Keywords: Caspian Sea, Mnemiopsis leidyi, Mesoplankton, Food Composition, Predatory Impact

1. Introduction

As opposed to the Black Sea and its adjacent ocean, the Caspian Sea is not crowded for shipping purposes and maritime traffic, so due to its closed ecosystem, it has a high potential and high risk in, non-native aquatic species introduction. Many aquatic species from the Black Sea have been introduced into the Caspian in recent years that have had great success in implementing the Caspian Sea [10]. International Maritime Organization (IMO) has been estimated that 7,000 species are carried around the world in ballast water every day and 10 billion tonnes of ballast water are transferred globally each year. This means that we are now capable of moving more organisms around the world in the ballast water of ships in one month, than we used to in one century [8]. One of the invasive species is the comb jelly Mnemiopsis leidyi. The invasion of the Black and Caspian Seas by a voracious comb jellyfish from North America (Mnemiopsis leidyi) is one of the best-documented examples of a marine alien invasive species introduced through ballast water [5], [23]. It eats both zooplankton, the food of commercially important fish in the Caspian Sea, and the eggs and larvae of the same fish species [18], [19]. However, in 1999, it was first observed on the Caspian Sea that has already created a lot of problems in the Black Sea [12]. This animal lives floating and suspended in the sea water, and has jelly-like body and transparent which can feed insatiable on mesoplankton. The newcomer Mnemiopsis leidyi can reproduce very quickly and will mature in 14 days [20]. This animal was found that bisexual [15], therefore, any jelly can be used alone reproduction and in a short time become 2000-16000 newly once [11], [14].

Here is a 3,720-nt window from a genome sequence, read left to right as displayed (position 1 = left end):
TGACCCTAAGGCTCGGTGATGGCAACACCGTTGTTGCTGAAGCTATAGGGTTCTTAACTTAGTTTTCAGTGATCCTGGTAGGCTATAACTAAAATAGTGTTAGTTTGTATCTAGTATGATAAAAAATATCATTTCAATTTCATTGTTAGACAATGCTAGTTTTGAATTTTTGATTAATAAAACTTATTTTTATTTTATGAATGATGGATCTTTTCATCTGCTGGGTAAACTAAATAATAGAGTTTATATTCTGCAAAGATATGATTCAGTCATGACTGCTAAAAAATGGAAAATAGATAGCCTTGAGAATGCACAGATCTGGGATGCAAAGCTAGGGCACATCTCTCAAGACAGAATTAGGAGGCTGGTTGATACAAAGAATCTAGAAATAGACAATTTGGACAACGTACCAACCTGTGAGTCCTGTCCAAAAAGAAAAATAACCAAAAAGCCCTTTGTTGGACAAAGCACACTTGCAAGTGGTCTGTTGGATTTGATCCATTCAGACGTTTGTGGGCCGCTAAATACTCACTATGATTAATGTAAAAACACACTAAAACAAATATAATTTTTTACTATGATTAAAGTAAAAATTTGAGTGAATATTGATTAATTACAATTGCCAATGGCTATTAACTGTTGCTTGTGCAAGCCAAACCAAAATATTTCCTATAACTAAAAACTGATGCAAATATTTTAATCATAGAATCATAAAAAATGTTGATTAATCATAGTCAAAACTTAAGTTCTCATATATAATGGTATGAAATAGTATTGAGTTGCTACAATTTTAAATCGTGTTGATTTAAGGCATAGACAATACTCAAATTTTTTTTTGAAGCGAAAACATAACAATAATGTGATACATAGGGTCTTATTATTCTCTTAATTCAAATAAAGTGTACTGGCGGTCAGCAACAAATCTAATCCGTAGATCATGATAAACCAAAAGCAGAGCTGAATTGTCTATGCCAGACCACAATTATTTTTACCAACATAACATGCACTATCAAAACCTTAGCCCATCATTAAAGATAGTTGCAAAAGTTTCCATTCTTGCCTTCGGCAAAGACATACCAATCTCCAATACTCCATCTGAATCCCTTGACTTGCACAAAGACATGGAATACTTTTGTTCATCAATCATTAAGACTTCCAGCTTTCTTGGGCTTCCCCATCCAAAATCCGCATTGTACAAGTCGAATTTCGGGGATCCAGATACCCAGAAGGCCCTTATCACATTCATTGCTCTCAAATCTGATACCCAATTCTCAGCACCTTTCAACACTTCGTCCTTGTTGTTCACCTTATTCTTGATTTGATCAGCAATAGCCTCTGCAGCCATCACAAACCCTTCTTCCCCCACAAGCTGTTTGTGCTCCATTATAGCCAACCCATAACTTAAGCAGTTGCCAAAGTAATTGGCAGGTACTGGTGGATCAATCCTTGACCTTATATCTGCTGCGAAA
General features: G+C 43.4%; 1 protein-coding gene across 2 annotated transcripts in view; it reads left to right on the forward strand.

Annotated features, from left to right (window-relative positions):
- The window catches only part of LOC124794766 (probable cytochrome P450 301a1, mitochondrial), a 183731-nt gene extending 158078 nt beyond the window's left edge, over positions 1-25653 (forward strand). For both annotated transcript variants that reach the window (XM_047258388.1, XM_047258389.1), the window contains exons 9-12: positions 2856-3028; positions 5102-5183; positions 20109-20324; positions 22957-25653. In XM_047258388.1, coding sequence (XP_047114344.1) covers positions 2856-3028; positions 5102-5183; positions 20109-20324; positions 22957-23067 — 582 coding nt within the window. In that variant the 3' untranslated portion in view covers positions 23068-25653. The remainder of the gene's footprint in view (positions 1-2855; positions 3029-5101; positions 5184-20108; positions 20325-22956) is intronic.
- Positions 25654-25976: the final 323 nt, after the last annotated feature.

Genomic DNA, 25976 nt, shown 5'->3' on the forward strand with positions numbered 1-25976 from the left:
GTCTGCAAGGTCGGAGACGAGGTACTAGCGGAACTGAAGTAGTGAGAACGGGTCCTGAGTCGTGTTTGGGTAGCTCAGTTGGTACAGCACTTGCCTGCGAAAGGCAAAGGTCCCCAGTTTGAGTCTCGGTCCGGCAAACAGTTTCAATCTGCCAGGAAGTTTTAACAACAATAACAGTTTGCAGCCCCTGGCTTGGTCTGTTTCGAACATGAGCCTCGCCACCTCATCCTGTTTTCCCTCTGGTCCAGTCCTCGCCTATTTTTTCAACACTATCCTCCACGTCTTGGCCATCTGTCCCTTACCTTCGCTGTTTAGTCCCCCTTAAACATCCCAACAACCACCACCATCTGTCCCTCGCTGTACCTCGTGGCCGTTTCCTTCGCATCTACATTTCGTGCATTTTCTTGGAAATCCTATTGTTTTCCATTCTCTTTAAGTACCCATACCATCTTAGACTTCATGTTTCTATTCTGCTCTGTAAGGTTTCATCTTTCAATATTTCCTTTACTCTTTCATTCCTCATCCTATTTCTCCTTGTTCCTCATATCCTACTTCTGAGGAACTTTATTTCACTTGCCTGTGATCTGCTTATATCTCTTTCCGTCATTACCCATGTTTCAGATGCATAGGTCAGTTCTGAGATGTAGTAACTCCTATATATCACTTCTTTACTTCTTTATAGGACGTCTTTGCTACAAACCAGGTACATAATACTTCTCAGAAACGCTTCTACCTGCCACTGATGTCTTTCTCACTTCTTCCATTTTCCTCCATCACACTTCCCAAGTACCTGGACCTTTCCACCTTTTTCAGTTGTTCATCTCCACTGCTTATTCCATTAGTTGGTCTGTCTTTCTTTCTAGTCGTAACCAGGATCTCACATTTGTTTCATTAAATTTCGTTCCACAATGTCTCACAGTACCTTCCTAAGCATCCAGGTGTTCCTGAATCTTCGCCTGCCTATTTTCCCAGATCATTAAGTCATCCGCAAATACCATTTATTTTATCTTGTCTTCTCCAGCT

Zooplankton data showed that the species diversity, density and biomass of zooplankton sharply decreased after the jelly invasion [6], [9]. The aim of this study was to assess changes in the density and biomass of Mnemiopsis, as well as changes of mesoplankton as food spectra of jelly in the southern Caspian Sea.

2. Methods